To pursue a collective action lawsuit alleging violations of state or federal overtime laws, you must provide sufficient evidence of other similarly situated workers who suffered due to your employer’s alleged violations. Failure to provide enough evidence to show that your case should be permitted to proceed as a collective action can result in the court’s refusal to grant a certification of a collective action.
In Freeman v. Sam’s East, the United States District Court of the District of New Jersey, the Honorable William Martini, held that a uniform job description alone is generally insufficient evidence to grant a conditional certification of a nationwide class of Sam’s Club employees. If you believe your employer owes you and your coworkers unpaid overtime wages, you should speak with a knowledgeable New Jersey overtime rights attorney to assess whether you may be able to pursue a collective action claim.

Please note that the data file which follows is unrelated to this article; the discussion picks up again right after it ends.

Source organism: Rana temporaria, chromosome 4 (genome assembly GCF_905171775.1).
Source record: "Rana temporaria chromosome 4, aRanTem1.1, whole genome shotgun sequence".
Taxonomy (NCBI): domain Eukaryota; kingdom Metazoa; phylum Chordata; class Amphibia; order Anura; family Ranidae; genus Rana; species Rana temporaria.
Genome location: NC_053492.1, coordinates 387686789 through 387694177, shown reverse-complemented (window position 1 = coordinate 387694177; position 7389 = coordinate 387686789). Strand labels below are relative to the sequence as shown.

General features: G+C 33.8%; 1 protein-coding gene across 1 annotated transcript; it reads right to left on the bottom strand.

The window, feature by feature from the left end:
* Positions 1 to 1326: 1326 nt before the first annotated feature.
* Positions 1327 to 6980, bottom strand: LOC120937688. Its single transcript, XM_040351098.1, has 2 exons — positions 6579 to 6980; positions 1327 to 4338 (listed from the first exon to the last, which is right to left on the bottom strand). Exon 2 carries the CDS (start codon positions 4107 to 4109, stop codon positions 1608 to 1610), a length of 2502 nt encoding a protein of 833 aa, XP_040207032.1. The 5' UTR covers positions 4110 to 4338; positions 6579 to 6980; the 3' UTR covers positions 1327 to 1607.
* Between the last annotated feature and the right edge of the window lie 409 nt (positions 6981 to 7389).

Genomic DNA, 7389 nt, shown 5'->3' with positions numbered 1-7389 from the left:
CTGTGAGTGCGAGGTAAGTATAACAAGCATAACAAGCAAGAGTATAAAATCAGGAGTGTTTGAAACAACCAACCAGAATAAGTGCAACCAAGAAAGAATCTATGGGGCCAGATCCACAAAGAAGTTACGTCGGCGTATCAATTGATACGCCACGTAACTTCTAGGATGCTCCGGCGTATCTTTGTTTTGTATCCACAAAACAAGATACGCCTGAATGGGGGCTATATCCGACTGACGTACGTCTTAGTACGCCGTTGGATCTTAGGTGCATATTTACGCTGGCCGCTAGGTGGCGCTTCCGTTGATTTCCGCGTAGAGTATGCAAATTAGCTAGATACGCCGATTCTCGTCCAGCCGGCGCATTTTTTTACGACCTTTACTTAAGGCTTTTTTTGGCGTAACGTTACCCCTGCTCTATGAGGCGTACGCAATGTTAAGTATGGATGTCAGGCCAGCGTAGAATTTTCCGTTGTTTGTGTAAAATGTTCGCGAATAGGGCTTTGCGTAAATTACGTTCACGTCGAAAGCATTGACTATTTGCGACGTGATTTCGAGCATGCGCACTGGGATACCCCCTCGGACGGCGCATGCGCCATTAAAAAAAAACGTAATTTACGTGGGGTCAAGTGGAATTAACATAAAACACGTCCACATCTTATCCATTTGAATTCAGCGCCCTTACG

Employment and Procedural History
The plaintiff alleged working at Sam’s Club as a Fresh Assistant Managers (FAMs). He claimed that his employer incorrectly classified him as an exempt employee to avoid paying him overtime wages, and that he and other FAMs were entitled to overtime wages under the Fair Labor Standards Act (FLSA) for working more than forty hours per week. The plaintiff filed a lawsuit against the employer on behalf of himself and all FAMs who worked for the employer from 2014 on and were similarly situated.